A grass root innovation of windmill to operate tube well has caught on
Vol 3 | Issue 12
A grassroots innovation of a windmill operated tube well has come as a boon to the salt farmers of Little Rann of Kutch in coastal Gujarat, who were earlier dependent on diesel pump sets to pump out seawater for making salt.
Several farmers have switched to the windmill now and have reduced their operational expenses by about 40 percent.
Mohammad Mehtar Hussain and Mushtaq Ahmad (seen with their friends) developed the windmill to pump water
The men behind the windmill are two brothers, Mohammad Mehtar Hussain and Mushtaq Ahmad from Darrang district in Assam, who have just passed higher secondary school. They started working on the project inspired by the sight of a soaring kite and a sewing machine and hit upon the idea of using wind energy to operate a hand pump.
Back in their village, the brothers cultivated paddy, which required plenty of water. The villagers used electric and diesel pump sets to pump groundwater to irrigate their fields.
However, frequent power cuts, and the rising cost of diesel set them thinking on finding a low cost alternative to electric and diesel pump sets to sustain their agriculture. Hand pumps involved too much physical strain, and so it was ruled out.
In 2003, the brothers came up with a cheaper and effective alternative. It was a low cost windmill, which was made with locally available bamboo, tin sheet, strips of old tyres and an iron shaft. The windmill was connected to a hand-pump.
“Initially, we made the windmill fans using bamboo frames with plastic sheets on them. The plastic sheets got torn after a while. Later, we put aluminum blades on the bamboo frames, which were sturdier,” recalls Mushtaq.
The result was good and the villagers too were very happy with their innovation.
Seeing their work, Karunakant Nath - who himself was an innovator recognized by the National Innovation Foundation - encouraged the brothers to approach the GIAN (Grassroots Innovation Augmentation Network) office in Guwahati.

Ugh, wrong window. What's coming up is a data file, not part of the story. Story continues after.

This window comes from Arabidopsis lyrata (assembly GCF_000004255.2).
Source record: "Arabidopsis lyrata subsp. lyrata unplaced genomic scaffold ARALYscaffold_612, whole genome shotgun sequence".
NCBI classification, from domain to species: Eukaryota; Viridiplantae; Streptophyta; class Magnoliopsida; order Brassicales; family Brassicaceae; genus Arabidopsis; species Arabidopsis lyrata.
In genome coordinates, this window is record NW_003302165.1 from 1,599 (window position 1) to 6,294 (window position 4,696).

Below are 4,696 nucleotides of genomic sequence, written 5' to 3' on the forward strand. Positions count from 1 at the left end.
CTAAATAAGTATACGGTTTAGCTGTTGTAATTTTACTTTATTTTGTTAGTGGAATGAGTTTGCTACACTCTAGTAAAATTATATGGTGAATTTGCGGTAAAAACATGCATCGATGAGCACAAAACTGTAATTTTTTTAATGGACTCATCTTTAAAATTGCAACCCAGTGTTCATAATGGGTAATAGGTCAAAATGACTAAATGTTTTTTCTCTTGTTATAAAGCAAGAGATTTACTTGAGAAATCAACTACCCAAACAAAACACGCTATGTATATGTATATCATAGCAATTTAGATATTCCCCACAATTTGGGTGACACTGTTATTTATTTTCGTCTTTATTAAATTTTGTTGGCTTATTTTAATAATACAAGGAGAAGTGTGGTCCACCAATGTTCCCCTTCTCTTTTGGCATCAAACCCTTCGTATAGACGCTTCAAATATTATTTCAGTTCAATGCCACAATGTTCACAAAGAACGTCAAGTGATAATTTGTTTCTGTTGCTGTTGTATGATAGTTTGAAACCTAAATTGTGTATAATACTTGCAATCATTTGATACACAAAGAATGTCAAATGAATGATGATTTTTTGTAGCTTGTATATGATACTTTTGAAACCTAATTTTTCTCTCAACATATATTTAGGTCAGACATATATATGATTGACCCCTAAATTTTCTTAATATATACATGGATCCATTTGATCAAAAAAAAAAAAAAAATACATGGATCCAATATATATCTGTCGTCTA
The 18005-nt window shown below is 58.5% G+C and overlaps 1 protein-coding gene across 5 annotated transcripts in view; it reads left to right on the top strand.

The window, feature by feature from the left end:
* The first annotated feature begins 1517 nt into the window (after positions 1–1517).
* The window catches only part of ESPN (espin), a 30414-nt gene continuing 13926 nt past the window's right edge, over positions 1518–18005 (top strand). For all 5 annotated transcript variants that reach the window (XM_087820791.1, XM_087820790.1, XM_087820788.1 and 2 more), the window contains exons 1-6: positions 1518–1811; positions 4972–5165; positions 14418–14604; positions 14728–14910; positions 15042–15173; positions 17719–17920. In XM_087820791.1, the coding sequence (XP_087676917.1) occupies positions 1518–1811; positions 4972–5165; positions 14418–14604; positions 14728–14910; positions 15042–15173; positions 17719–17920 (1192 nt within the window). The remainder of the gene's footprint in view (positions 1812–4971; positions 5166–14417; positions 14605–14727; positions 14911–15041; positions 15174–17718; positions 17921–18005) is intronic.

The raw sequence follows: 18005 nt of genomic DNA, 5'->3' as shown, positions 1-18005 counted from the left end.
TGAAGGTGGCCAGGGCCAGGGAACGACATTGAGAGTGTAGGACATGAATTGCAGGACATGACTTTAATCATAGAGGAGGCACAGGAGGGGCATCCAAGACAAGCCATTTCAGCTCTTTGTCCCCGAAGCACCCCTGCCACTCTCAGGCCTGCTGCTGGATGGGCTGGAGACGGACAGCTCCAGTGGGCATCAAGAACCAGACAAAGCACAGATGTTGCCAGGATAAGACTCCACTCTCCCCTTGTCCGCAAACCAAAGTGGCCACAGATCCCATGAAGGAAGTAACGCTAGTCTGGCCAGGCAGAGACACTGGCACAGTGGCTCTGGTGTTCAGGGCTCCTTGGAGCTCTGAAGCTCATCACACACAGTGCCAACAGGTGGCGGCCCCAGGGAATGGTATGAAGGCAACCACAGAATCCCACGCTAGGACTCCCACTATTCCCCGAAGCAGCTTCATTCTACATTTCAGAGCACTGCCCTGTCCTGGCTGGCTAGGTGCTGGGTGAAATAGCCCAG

GIAN provided Rs.25000 and asked them to build four more windmills in their village.
Later, GIAN realized the potential of the windmills in the salt farms in Gujarat. “We did major modifications to make it suitable for salt farming,” says Mahesh Patel, chief innovation manager, GIAN.
Alstom Foundation of France sponsored the installation of the windmills in Gujarat, where around 50000 salt farmers are estimated to be using diesel pumps to pump out seawater for making salt.
For the poor salt farmers, the windmills have come as a boon. In coastal region of Gujarat, wind is abundant and so the conditions are perfect for the windmills. No wonder the response has been good here. Thirty four windmills have already been installed in Amreli district.
In the next fortnight or so, another 16 would be installed. “It is an ongoing process and we would be installing more windmills in future,” says Mahesh.
A windmill located at a salt farm
This green technology that requires low installation cost and zero operating cost not only helps in light irrigation but also could be used to pump out potable water for domestic needs.
According to GIAN the working principle of the windmill is similar to conventional ones, but the use of low cost, locally available material instead of costlier metals for the framework and the direct drive to do automatic pumping of water from the tube well has given it an innovative shape. It is also a portable unit that could be dismantled when not in use.
While the basic model would cost around Rs 4500, an improvised model for commercial use costs around Rs 40000.
The windmills used in Gujarat are highly modified and use a tower structure instead of bamboos. The turbine blades are made of light weight material.
It is estimated that the salt farmers spend Rs 1 lakh to produce 1000 tons of salt, of which Rs 60000 is spent on diesel alone.
For every rupee they save - which would run into hundreds of crores of rupees in just a few years time - the Gujarat farmers need to thank Mohammad Mehtar Hussain and Mushtaq Ahmad for their excellent innovation.